MacDill Air Force Base families are the latest to sue their private housing provider for mold problems
"Most military families are not litigious … They were left with no resort but to push a lawsuit."
TAMPA — Five military families filed a federal lawsuit this week against owners and managers of private housing at MacDill Air Force Base, alleging years of negligence in persistent problems with mold throughout the buildings.
The families seek damages for emotional, financial and medical costs associated with mold exposure and other medical concerns. The lawsuit is the latest among several suits filed against military housing landlords across the country.
The Tampa lawsuit alleges that property owners and managers rejected families' concerns over mold exposure, performed shoddy remediation efforts, and failed to share results of their testing for mold. In at least one house, the mold went untreated for so long that mushrooms grew out of the floor, according to the suit.
The defendants have been aware of the problems since 2016 or earlier, said Natalie Khawam, representing the MacDill families through her Whistleblower Law Firm. The families trusted that their landlords would provide mold-free living environments and would deal with any problems, Khawam said.
It was years before they pursued legal action, she said.
“Most military families are not litigious,” Khawam said. “They were left with no resort but to push a lawsuit.”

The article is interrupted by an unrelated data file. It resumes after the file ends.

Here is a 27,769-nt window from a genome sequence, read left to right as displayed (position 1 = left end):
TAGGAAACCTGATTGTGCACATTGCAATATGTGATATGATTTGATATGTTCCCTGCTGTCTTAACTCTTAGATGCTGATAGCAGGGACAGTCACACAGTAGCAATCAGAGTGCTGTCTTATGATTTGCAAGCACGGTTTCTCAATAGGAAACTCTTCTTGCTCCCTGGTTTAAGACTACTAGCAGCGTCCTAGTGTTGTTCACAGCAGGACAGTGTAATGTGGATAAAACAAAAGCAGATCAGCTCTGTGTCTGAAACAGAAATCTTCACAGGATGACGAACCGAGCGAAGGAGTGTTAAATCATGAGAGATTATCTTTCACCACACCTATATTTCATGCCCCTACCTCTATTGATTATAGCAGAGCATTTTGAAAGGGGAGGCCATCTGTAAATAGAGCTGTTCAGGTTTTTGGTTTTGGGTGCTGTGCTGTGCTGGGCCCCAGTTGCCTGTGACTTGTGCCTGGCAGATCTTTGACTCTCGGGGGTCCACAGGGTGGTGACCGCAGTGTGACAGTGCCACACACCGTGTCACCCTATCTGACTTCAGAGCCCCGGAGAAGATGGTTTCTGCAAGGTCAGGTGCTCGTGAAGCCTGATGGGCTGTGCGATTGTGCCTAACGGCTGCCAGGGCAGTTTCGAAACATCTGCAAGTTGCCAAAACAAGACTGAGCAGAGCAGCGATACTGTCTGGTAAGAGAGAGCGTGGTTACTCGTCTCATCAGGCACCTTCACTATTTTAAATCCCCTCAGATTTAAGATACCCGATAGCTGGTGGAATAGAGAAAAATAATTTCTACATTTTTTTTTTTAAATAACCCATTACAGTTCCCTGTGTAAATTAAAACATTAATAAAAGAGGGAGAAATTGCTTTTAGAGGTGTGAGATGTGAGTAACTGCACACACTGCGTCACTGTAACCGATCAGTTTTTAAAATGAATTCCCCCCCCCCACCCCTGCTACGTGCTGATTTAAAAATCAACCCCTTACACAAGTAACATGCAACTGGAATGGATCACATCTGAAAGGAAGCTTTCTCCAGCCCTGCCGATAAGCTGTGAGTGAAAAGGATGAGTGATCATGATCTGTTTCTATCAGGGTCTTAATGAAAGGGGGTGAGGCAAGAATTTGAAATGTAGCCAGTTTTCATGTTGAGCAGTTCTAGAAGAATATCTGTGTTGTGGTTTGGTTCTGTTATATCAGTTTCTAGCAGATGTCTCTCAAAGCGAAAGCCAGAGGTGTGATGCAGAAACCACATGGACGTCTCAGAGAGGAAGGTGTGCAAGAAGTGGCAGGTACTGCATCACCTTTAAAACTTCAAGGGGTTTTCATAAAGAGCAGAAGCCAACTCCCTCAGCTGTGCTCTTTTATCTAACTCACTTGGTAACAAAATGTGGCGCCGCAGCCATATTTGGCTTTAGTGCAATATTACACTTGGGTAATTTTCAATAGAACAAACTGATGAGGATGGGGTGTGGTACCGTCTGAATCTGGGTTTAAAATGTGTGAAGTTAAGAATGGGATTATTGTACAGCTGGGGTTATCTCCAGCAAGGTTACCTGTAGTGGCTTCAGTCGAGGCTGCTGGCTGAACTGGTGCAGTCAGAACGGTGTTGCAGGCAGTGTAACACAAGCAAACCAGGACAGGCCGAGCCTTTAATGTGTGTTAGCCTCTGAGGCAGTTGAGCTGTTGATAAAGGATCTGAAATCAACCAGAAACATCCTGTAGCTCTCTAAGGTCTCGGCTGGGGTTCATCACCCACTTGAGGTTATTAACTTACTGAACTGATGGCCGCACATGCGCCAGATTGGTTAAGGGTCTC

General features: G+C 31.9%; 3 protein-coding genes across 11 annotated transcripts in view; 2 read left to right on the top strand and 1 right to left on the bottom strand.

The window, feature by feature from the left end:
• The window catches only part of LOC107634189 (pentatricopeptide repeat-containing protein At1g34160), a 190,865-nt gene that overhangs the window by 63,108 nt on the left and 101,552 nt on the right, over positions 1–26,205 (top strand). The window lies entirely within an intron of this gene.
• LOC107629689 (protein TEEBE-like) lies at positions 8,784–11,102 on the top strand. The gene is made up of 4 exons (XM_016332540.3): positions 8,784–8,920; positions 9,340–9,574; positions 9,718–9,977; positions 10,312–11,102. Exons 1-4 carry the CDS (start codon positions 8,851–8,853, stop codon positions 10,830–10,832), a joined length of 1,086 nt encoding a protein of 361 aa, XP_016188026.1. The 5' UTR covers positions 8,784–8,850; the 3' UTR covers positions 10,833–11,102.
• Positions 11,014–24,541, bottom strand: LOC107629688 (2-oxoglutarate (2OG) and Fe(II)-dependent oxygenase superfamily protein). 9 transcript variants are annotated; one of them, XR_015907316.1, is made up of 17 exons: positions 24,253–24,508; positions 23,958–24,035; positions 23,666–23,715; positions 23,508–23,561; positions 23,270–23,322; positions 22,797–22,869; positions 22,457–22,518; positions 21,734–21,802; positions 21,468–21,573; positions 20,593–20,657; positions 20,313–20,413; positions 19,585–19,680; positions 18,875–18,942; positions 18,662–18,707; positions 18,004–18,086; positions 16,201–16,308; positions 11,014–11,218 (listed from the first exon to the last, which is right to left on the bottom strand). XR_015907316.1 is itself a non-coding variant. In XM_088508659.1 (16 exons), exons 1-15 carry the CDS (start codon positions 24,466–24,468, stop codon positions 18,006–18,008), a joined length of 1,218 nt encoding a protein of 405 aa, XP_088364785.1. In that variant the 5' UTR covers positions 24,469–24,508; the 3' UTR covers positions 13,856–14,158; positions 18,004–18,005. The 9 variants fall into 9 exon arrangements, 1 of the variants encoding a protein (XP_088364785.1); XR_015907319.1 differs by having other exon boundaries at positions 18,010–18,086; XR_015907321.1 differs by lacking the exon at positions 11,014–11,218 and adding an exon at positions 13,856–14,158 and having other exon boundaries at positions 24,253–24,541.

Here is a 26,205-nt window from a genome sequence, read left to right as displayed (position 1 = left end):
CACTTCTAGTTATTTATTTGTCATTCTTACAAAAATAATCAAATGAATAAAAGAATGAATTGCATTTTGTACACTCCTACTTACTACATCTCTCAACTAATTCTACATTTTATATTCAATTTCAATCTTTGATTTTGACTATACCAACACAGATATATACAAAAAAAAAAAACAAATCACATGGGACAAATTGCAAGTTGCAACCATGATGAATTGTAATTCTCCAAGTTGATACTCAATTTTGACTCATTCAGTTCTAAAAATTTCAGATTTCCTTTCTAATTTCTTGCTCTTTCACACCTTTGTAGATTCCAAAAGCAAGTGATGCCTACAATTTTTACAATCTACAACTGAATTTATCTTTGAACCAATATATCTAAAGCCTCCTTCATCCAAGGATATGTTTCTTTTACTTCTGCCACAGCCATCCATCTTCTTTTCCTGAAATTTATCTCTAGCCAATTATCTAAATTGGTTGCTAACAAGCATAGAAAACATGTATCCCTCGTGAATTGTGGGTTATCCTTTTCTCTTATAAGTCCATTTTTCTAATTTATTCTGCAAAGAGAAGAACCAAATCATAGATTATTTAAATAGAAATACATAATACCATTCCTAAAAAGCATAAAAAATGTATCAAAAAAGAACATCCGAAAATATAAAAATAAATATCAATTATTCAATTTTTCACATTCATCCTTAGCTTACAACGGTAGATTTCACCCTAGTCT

Khawam represents military families in other states facing similar concerns. The MacDill lawsuit lists five families as plaintiffs but Khawam knows at least a dozen more with the same problems, she said.
More than 54 percent of service members surveyed at MacDill said they had experienced problems with mold, according to a May report.
Health consequences have included skin rashes and lung damage.
Special Forces Officer Jason Norquist was pulled from his six-month deployment because of respiratory problems that developed while he lived in MacDill housing with his family in 2018, according to the lawsuit. His wife and children also developed health problems. The Norquist family now lives in North Carolina, Khawam said.
Property managers and owners of private homes at MacDill don't disclose previous mold problems when they move new families into homes, the lawsuit said. They also fail to fully share information once tests are conducted, the lawsuit said. Some families paid for third party examiners to do more comprehensive testing.
When landlords did conduct thorough remediation, the work displaced families for weeks at a time at a cost they bore, according to the lawsuit. In a number of cases, the mold was merely painted over and infected household belongings had to be thrown out, the lawsuit said.
In addition, property managers and owners waited until residents spoke up before addressing problems they already were aware of, the lawsuit said.
Defendants in the case include property owners AMC East Communities and Clark Realty Capital, and property manager The Michaels Organization and its subsidiaries Interstate Realty Management Co. and Michaels Management Services.
Ron Hansen, president of the Michaels Organization, declined to comment Tuesday, saying he needed to review the lawsuit.
MacDill families and others filing suit over mold also hope for a longer-term solution — a provision of the National Defense Authorization Act that would protect military families from negligent landlords, including a tenant bill of rights.
Khawam is speaking with Florida members of Congress, including Rep. Kathy Castor and Sens. Marco Rubio and Rick Scott, to seek their support for the measure.
Armed Services Committees in both the House and Senate planned to meet this week with top military brass and private landlords to discuss military housing conditions.
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